Clean Lake Tip: Adopt-a-Drain

We don’t often give surface water much thought on its journey after it enters a storm drain–out of sight, out of mind. But the health of the waters going through storm drains is intrinsically tied to the health of all of our waters. It’s a common misconception that storm drains usually lead to wastewater treatment plants. In reality, most of this water is directly discharged into nearby waterbodies, and in the Lake Champlain basin, that means it eventually winds up in the lake. Before runoff enters a storm drain, it can pick up a wide range of pollutants and nutrients from the streets, fields, and sidewalks it flows over. 

One way you can help improve the water quality of stormwater runoff is by cleaning storm drains if they are part of your roadway infrastructure. These drains, particularly during periods of spring rains and snowmelt, can become clogged with trash, sediment, and leaves and other organic matter. When runoff is prevented from entering the storm drain, it is spending more time on the streets collecting pollutants. Organic materials that clog storm drains also leach phosphorus into the water, which feeds cyanobacteria blooms.

Follow the tips below to clear a storm drain. 

  • Start by gathering your materials. Depending on the material that collects around drains near you, you should use a rake, a broom, or a shovel; a trash grabber if you have it; gloves (longer rubber gloves are best); a traffic cone; a hi-vis safety vest; and a pail or yard waste bag. 
  • If you have the traffic cone, place it on the road-facing side of the stormwater drain in an area visible to motorists.
  • Then clear out the area around the storm drain. There’s no need to tinker with the grate; if there’s a problem with the drain itself, contact your municipality to take a look at it.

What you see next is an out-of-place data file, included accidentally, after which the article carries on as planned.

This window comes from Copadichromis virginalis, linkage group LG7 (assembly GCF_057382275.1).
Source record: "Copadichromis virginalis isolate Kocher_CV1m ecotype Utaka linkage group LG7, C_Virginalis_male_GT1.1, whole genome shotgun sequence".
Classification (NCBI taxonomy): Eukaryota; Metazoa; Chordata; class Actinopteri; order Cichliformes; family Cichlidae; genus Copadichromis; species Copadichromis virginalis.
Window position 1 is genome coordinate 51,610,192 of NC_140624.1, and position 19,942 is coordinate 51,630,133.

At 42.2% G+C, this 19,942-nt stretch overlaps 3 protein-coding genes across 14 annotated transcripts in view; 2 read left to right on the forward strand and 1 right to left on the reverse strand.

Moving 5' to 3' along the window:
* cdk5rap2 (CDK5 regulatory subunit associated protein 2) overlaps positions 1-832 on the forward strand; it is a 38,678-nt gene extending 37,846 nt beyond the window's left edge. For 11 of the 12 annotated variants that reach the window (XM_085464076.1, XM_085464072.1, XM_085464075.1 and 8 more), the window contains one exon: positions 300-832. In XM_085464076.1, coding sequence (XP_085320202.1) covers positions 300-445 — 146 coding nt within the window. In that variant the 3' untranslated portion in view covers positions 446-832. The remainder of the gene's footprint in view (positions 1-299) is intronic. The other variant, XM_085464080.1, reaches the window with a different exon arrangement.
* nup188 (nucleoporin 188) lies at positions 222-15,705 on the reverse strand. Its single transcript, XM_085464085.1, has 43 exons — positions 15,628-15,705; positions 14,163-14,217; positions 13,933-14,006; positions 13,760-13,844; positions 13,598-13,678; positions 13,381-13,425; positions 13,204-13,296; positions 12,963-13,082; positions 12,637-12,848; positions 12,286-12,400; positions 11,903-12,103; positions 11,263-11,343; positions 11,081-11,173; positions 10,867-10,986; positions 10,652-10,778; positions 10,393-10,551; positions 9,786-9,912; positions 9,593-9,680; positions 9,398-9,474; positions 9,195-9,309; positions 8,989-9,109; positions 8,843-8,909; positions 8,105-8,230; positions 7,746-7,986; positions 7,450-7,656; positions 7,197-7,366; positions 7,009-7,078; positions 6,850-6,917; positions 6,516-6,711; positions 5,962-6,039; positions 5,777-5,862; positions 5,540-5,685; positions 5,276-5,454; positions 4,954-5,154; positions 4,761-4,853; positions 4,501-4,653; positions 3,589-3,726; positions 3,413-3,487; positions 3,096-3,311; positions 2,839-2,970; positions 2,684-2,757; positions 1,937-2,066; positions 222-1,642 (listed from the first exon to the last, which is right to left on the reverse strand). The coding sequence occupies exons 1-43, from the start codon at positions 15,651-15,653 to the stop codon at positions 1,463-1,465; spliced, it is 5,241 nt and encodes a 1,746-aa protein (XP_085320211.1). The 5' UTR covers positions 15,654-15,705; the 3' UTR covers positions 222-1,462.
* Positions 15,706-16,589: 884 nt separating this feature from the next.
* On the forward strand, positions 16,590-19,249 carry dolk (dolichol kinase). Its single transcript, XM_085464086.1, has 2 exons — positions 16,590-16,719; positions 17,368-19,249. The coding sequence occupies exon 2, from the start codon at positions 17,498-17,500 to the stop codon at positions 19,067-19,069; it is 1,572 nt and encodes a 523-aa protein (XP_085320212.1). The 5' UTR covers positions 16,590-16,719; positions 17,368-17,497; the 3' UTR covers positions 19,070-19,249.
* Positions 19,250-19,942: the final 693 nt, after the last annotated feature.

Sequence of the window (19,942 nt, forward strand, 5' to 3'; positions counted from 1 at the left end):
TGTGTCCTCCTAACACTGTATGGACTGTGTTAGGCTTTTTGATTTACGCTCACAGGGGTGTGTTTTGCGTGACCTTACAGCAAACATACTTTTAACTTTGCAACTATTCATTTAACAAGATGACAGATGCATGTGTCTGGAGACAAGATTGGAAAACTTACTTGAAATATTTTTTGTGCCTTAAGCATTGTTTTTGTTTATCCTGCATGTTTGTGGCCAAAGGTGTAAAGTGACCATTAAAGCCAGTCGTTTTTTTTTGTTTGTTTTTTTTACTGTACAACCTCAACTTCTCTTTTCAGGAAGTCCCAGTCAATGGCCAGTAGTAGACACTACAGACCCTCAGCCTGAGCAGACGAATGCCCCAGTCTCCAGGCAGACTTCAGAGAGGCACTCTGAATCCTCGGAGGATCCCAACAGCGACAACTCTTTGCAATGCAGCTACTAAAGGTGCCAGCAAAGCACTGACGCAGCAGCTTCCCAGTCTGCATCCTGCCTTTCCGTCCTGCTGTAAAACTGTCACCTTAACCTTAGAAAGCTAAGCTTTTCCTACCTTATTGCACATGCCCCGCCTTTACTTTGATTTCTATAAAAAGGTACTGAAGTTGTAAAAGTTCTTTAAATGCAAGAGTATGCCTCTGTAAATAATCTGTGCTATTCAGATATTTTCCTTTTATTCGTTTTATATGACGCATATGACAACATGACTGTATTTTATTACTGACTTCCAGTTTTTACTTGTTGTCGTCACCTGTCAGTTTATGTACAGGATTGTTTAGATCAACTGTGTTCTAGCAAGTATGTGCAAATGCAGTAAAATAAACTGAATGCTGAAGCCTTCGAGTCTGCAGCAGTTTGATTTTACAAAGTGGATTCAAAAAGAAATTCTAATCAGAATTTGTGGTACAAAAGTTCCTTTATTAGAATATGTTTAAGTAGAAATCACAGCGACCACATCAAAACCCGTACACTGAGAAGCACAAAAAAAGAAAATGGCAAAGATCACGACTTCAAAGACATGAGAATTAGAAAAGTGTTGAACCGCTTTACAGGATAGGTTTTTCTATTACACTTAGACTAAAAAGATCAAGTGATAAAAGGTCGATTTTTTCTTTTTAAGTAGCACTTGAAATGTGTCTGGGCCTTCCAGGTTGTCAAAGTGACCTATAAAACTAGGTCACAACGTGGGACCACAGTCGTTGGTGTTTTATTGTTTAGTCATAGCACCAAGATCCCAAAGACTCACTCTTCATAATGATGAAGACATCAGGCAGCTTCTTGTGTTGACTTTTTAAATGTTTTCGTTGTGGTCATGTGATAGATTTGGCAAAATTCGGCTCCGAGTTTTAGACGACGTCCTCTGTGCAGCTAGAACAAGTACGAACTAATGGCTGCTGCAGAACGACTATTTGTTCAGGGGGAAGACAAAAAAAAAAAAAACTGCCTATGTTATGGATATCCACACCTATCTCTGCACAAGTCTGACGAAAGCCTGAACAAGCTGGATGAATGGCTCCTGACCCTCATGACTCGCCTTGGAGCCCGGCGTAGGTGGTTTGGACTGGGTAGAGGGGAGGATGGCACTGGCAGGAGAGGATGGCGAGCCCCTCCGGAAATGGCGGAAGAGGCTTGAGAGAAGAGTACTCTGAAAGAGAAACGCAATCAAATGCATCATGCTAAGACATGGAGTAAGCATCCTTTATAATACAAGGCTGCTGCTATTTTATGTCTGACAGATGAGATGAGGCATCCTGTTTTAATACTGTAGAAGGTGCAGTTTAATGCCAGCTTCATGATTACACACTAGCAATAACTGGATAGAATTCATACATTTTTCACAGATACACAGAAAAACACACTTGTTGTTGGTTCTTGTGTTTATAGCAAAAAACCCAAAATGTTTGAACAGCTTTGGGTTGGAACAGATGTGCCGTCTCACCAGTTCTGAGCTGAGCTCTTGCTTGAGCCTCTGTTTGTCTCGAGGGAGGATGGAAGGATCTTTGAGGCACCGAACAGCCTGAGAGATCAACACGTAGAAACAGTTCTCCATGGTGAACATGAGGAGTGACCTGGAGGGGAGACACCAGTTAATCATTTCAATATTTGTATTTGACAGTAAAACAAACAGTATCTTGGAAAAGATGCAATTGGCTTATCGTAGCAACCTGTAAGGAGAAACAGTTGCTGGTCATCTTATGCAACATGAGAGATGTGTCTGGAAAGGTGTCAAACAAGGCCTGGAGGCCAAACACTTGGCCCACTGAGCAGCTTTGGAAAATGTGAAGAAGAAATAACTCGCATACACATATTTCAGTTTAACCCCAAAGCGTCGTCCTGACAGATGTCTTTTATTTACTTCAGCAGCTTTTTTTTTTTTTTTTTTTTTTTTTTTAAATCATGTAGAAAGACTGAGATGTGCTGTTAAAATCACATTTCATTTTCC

• Once you’ve gathered waste into your bag or pail, separate it into three categories and place it in the appropriate receptacle: trash, recyclables (glass and plastic bottles, cans) and compostables (leaves, grass clippings, sticks, and sediment). Sediment collected in the spring is not compostable, as it contains chemical residue from deicers used over the winter. Put it in the trash. If there is an especially high amount of sediment near your drain, notify your municipality, as this may be an indicator of a bigger problem.

It’s best to check in on your storm drain(s) every month or so, or before and after heavy precipitation. When drains aren’t aren’t clear for storms, there is a higher risk of floods.Iif you live in participating areas in Vermont, you can sign up for Adopt-A-Drain to see “adoptable” drains near you and receive regular reminders to check your drain. They even let you name your own drain! If your community is not covered by Adopt-A-Drain, contact the program here to expand to your community; or follow the Adopt-A-Drain protocols on your own.

LCC’s Education & Outreach Associate Eileen Fitzgerald is the proud “parent” of four storm drains in Burlington. “It takes about 15 minutes every month to clear out the storm drains before heavy rains,” notes Eileen. “Seeing the drains (named Momo 1-4) working better during storms and helping prevent runoff from pooling in roads is an easy, hyper-local way to be an active steward for water quality.” 

Whether you sign up formally or just tidy up the storm drains near you when you can, you’ll be helping keep Lake Champlain a little cleaner by keeping drains clear.